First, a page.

On December 19, 2011, CMS issued a press release announcing that 32 leading health care organizations across the country will participate in a new pioneer Accountable Care Organization (ACO) initiative. CMS believes that the pioneer ACO initiative will “encourage” providers to deliver better and more coordinated care and expects that this could save up to $1.1 billion over five years.
CMS describes the pioneer ACO model as an initiative complementary to the Medicare Shared Savings Program designed for organizations with existing experience providing integrated care across a variety of health care settings. The pioneer model is intended to test the rapid transition to a population-based model of care.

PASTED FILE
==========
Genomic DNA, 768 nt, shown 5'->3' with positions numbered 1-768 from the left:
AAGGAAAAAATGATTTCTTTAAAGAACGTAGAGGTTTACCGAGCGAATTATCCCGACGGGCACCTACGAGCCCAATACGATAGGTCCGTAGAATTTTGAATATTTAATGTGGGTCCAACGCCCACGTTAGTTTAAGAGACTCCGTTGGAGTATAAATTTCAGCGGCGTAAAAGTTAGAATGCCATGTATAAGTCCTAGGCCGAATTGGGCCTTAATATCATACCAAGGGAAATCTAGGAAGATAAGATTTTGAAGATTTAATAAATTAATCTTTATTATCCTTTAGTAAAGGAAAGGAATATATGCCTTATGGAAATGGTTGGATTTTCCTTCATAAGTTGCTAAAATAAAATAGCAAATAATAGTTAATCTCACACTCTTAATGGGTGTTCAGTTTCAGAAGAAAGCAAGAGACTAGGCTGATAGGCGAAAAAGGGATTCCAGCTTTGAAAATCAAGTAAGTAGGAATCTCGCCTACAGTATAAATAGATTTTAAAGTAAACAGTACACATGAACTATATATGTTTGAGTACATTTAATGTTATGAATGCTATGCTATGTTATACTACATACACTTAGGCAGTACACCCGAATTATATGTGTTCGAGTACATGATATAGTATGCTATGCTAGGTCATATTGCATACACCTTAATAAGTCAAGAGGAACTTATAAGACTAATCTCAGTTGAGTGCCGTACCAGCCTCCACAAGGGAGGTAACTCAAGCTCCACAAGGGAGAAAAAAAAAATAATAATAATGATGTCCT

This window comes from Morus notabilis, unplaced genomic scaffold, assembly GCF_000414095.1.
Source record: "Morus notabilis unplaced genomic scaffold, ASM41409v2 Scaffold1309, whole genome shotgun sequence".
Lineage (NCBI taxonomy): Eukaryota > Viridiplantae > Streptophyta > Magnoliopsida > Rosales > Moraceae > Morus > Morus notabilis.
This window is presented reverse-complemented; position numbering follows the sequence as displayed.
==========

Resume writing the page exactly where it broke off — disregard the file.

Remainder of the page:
The pioneer initiative model differs from the Medicare Shared Savings Program in the following ways:
- The first two years of the pioneer ACO model are a shared savings payment arrangement with higher levels of savings and risk than the Medicare Shared Savings Program.
- Starting in year three of the initiative, those organizations that have earned savings over the first two years will be eligible to move to a population based payment arrangement and full risk arrangements that can continue through optional years four and five.
- Pioneer ACOs are required to develop similar outcome-based payment arrangements with other payors by the end of the second year.
- Under the pioneer ACO model, beneficiaries do not enroll in an ACO. Primary care providers and other health care providers make the decision to participate in ACOs, meaning that beneficiaries will not need to take a proactive action to receive the benefits offered through an ACO. Although ACOs are required to notify beneficiares of the ACO participation, insuring the beneficiary is aware of the new arrangement, but the beneficiary maintains complete freedom to visit any health care provider accepting Medicare.